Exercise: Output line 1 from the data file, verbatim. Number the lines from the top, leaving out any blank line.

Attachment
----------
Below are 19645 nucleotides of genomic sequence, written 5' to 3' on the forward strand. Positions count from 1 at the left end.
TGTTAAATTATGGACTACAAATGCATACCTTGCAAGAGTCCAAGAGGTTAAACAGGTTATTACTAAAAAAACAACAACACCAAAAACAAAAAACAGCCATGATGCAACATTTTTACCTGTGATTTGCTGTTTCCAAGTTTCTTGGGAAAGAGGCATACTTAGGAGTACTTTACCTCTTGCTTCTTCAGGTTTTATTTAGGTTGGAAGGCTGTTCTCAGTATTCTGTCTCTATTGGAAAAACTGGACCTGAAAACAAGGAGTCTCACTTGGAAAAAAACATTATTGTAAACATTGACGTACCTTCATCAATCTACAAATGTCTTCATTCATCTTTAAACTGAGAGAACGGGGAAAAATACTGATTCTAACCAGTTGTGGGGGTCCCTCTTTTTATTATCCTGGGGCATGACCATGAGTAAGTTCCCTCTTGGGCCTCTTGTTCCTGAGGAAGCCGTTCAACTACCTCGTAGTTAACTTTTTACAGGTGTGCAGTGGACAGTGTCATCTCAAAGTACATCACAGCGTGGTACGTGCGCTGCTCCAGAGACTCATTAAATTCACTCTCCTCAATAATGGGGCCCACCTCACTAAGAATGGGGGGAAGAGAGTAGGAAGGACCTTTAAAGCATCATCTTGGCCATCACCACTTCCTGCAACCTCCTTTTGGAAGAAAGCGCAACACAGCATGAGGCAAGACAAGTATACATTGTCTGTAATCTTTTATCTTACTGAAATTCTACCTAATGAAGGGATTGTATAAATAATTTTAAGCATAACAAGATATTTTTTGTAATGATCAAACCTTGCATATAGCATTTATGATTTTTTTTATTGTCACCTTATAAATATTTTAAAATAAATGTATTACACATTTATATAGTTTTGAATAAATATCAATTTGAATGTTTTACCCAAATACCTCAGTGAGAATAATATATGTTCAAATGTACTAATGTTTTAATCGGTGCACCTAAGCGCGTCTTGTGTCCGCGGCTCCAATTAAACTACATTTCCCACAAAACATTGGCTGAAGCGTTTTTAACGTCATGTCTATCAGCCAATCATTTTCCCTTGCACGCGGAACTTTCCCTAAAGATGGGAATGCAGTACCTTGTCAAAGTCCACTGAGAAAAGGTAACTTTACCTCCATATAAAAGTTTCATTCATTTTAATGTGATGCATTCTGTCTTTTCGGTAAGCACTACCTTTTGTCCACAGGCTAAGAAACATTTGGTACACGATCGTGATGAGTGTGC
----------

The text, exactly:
Below are 19645 nucleotides of genomic sequence, written 5' to 3' on the forward strand. Positions count from 1 at the left end.